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The Bull's Eye

TAKE TWO: The magic of movie music

Emily Jacobsson and Pauline Woodley

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The power of music  can transform a movie. By creating tension with harsh violins or adding a magical touch with light flutes, a film’s score can be the difference between a mediocre film and an immediate favorite.

Imagine enjoying a day with your closest friends on the beautiful English countryside. Dario Marianelli, who also wrote and composed the music for “Kubo and the Two Strings” and “V for Vendetta,” recreates this feeling perfectly through an elegantly classical score for the film “Pride & Prejudice.” The film opens with “Dawn,” a delicate piano piece fitting for the introduction of Elizabeth Bennet.

Among other magnificent pieces in Marianelli’s score is “Georgiana,” a predominantly piano piece that becomes more complex upon each repetition of the theme.

If there is any way to make a movie about a time traveling dog any more magical than it already is, Danny Elfman has achieved it with “Mr. Peabody and Sherman.”

Elfman, who is notable for his work alongside producer Tim Burton, managed to capture the perfect tone in the film. With fluffy pieces directly contrasted with darker, more mysterious ones, the film seems to have a perfect song for every scene.

 Elfman skillfully tailors each song to the historical character being featured. While “Off to Egypt” is, upon first listen, a western orchestral piece, it has undertones of trilling flutes  fit for a pharaoh.

 “Trojan Horse” demonstrates the qualities of a powerful Greek operetta and adds to the intensity of the scene. Full of variety and, ultimately, fun, the score “Mr. Peabody and Sherman” gives its listeners a hunger for adventure.

The original “Halloween” is iconic for a number of reasons, but what truly sets it aside is the unforgettable music that will haunt you long after the final scene. Director John Carpenter wrote the score himself in only three days, and he claims it “saved the movie.”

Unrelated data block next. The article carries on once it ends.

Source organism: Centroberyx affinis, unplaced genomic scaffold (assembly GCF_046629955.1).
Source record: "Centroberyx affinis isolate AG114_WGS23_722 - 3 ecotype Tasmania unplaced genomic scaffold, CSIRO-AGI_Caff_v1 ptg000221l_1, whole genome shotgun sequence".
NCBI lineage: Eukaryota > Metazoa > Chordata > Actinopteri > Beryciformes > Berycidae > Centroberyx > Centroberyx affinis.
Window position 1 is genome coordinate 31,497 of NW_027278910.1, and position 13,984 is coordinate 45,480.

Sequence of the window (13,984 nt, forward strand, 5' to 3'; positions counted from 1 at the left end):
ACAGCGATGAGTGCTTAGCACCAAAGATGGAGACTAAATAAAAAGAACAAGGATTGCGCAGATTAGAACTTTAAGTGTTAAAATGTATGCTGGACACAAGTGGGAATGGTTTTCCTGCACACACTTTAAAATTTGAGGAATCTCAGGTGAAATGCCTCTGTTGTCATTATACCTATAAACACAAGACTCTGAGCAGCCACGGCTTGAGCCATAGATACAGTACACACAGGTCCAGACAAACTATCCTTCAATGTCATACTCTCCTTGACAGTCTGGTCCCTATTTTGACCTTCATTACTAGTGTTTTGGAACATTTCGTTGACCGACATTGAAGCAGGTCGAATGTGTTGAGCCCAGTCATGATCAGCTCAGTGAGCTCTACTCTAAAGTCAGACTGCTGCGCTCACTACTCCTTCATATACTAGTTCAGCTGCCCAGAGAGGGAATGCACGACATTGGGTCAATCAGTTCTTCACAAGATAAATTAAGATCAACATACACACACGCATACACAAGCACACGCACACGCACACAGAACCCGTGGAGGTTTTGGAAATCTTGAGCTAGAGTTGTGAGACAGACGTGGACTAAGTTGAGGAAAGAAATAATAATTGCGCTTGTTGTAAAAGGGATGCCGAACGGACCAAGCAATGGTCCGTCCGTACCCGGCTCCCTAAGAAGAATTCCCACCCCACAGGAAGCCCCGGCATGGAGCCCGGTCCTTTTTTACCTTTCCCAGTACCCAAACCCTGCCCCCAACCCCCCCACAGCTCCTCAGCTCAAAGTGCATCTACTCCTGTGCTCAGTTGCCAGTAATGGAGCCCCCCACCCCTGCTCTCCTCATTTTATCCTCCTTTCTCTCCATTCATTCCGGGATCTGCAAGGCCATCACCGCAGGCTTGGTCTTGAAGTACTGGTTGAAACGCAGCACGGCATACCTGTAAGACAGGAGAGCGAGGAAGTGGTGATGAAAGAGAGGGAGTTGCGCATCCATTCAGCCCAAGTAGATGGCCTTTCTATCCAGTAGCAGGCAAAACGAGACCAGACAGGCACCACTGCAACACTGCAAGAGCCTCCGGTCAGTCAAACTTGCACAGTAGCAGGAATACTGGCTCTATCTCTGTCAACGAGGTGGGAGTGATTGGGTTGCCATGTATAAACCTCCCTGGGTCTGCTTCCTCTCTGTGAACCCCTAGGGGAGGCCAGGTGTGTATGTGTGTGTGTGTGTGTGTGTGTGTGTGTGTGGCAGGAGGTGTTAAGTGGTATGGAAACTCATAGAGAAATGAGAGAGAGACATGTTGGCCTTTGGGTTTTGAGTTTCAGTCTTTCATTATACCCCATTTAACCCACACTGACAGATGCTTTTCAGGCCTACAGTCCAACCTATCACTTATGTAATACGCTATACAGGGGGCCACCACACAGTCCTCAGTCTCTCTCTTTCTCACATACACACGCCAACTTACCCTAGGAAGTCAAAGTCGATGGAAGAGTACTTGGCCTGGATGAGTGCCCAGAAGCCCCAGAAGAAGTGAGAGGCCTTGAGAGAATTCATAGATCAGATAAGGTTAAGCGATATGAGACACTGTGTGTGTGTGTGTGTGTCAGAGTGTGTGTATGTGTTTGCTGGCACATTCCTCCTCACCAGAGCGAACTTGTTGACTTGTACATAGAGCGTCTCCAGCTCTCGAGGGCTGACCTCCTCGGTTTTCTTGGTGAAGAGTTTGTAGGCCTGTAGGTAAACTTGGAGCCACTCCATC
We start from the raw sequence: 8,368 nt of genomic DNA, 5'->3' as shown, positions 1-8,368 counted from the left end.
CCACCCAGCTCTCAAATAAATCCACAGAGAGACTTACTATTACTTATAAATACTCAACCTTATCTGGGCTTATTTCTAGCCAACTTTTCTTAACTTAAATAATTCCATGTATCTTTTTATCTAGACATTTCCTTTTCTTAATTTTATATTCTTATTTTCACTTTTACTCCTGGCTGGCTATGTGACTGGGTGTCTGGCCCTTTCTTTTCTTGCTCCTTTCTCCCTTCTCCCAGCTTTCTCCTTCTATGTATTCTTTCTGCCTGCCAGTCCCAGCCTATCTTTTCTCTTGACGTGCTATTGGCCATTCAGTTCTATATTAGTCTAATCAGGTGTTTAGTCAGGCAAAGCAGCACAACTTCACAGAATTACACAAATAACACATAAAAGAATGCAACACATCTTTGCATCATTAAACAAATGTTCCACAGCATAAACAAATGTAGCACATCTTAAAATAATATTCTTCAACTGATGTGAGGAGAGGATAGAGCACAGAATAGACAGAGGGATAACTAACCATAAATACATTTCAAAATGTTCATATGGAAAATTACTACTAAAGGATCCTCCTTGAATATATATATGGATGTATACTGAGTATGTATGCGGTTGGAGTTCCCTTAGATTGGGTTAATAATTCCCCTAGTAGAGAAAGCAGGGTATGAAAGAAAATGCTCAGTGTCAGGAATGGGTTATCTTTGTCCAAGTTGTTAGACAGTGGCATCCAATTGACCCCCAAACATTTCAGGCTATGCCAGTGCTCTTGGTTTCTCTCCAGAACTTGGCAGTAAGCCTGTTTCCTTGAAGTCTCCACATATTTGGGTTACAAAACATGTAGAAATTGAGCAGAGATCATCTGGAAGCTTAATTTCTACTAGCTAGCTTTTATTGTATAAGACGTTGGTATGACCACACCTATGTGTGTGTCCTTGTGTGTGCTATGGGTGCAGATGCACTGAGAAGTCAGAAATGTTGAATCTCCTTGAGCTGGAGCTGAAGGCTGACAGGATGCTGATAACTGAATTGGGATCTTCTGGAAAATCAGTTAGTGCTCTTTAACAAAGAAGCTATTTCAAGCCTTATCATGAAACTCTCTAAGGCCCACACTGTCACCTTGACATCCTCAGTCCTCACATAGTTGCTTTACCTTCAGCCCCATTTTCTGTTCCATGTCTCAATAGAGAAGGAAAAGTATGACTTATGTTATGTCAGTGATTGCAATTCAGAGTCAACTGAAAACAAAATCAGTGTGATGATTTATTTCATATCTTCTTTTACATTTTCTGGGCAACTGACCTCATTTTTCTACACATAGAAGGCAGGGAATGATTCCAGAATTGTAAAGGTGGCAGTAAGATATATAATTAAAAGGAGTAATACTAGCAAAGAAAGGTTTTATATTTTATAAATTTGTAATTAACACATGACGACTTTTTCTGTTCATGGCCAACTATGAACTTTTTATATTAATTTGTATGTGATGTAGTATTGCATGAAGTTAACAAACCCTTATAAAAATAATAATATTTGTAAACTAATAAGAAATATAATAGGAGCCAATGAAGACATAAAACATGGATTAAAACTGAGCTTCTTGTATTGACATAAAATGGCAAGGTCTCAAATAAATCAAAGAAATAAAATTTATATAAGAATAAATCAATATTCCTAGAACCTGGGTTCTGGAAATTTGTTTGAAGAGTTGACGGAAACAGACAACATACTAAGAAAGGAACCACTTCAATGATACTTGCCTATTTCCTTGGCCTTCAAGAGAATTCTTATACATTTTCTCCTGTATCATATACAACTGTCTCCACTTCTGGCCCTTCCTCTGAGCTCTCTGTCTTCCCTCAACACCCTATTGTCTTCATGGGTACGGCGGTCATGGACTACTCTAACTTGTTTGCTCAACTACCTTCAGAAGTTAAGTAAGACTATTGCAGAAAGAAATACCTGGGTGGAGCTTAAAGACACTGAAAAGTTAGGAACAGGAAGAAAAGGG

The classic theme song was inspired by a drumming exercise Carpenter did do as a child. Its intense beat with underlining violins make each scene where Michael Myers appears even more chilling than the last.

The high pace instrumentals in songs like “Laurie Knows” prove that Carpenter is a master at tone, and he knows exactly what will make the spines of his audience tingle.

Though a more recent film, “Moonlight” has proven its worth with its numerous awards and nominations, including best original score at both the Academy Awards and Golden Globes. In addition to the beautiful storyline, Moonlight provides the sublime music to define each step in the life of Chiron.

 One of the most chilling scenes in the film occurs when Chiron learns to swim, with nothing but the sound of the ocean and composer Nicholas Britell’s “The Middle of the World” playing. Britell’s use of string instruments and tone reflects  a softness that is hardly seen in the black male community.

 Britell also wrote the score for showstoppers such as “Lion.”

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DBHS Student Publication.
TAKE TWO: The magic of movie music